NASCAR legends: Petty to Gordonby Gordon Kirby on 15th February 2016
Four legends of NASCAR are leading contenders in the Motor Sport Hall of Fame voting. Richard Petty, Cale Yarborough, Dale Earnhardt and Jeff Gordon all raced successfully at the top level for 20-plus years and between them they won 21 NASCAR championships and 15 Daytona 500s.
Petty won 200 NASCAR races, a record in all forms of racing, and his seven championships are equalled only by Earnhardt in NASCAR, A.J. Foyt in Indy cars and Michael Schumacher in Formula 1. Petty was the first NASCAR driver to make a mark in America's mainstream mass-market culture. In the late 1960s and throughout the '70s, King Richard defined NASCAR and helped establish modern stock car racing in the wake of the formative, Junior Johnson-style whiskey-running days. Without Richard Petty, the rise of his 1980s and '90s heir Dale Earnhardt would not have been possible. Long before Earnhardt, the King built NASCAR's foundations.
He’s been retired for 23 years but Petty remains forever 'The King of NASCAR', renowned for his impeccably gracious manner and charitable works. Petty’s 200 wins rank him in a class of his own with almost twice as many as second-placed David Pearson’s 105. The King is the only man to win NASCAR’s crown jewel Daytona 500 seven times.
Petty scored his first Daytona 500 victory in 1964 with Chrysler’s new ‘hemi-head’ V8. “With the Hemi in that little ‘64 Plymouth it just overpowered the Fords and the rest of them so much that the Chrysler cars raced among themselves,” Petty recalls.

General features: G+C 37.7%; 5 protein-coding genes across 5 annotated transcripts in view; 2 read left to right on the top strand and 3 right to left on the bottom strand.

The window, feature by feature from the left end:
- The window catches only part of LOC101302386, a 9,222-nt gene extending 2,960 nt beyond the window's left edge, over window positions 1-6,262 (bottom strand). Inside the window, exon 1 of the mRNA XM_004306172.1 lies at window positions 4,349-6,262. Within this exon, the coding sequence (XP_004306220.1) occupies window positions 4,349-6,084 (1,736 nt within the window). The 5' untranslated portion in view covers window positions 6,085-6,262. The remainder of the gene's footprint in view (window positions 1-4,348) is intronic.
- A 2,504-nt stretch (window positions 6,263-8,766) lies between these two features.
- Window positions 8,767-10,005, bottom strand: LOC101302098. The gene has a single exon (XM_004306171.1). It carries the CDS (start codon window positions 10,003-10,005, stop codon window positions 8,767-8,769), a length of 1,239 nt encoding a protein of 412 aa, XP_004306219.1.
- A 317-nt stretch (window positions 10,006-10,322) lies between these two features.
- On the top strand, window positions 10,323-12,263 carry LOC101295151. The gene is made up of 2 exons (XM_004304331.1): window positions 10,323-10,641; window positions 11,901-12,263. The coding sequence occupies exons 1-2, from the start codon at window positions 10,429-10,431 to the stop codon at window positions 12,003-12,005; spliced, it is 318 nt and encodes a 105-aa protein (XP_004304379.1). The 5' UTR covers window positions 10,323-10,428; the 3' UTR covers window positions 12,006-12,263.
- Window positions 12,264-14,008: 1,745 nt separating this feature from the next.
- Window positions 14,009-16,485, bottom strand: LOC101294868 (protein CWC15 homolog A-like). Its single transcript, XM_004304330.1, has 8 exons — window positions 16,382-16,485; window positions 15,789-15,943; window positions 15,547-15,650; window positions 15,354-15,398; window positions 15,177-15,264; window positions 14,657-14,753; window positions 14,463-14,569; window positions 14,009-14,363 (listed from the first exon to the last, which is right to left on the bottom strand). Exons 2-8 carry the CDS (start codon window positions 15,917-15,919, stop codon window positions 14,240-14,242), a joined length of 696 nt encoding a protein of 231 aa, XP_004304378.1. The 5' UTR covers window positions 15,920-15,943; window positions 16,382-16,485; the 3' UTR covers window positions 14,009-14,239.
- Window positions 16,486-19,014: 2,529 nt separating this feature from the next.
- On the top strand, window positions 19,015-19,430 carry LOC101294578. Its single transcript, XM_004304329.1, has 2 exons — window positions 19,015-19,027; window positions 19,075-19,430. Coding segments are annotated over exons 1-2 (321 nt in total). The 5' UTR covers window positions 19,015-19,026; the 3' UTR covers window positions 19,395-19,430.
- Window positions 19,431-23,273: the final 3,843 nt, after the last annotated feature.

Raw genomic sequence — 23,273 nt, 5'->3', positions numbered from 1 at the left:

There were no limits on horsepower in those days and power skyrocketed through the sixties and seventies. “As the horsepower went up,” Petty notes, “Goodyear usually came with a little bit better tyre to make up the difference and we had another year’s experience making the car handle. Daytona was a wide-open racetrack most of the time. The winners could run wide-open, but the guys who ran fourth or fifth couldn’t. Maybe they could run wide-open for a few laps but then the tyres would go away.
“So it really wound-up being not only a horsepower track but a handling racetrack also. Our cars usually handled pretty good at Daytona and I think that made up a lot of difference in close racing and close traffic. If you could run wide-open and they couldn’t, you could make it work to your advantage.”
He won the 500 for a second time in 1966, making up two laps. “We had a tyre problem and got behind. But the car was just so much better than anybody else’s that we were able to run ‘em down. That was before they had the ‘Lucky Dog’ to make up laps under caution. In those days you had run hard to make up your lost laps. Some of the other good-running cars ran into trouble that day and that helped me get back up there. That was one of those deals where we had the quickest car but we had to have a little bit of luck to make it all work for us.”
Petty Enterprises’ cars were very strong through the 1970s and he won the 500 again in ‘71, ’73, ’74, ’79 and recorded his seventh and final 500 victory in 1981. The King raced on for a dozen more years, retiring in 1992 at the age of 55 after starting no fewer than 1,185 races in NASCAR’s premier series. He continues to oversee Richard Petty Motorsports, running two cars in the Sprint Cup series and attending all the races with the family team whose roots go back to 1949.
Cale Yarborough was a contemporary of Petty and a relentless bull of a driver. I always remember how unbelievably aggressive he was in making up two laps to win the 1977 Daytona 500 in a Junior Johnson Chevrolet. Yarborough was a football player in high school before making his first NASCAR start in the 1957 Southern 500 when he was only 18. Cale enjoyed some good years with the Wood Brothers’ Fords from 1966-’70, winning 13 races during that time, including the 1968 Daytona 500.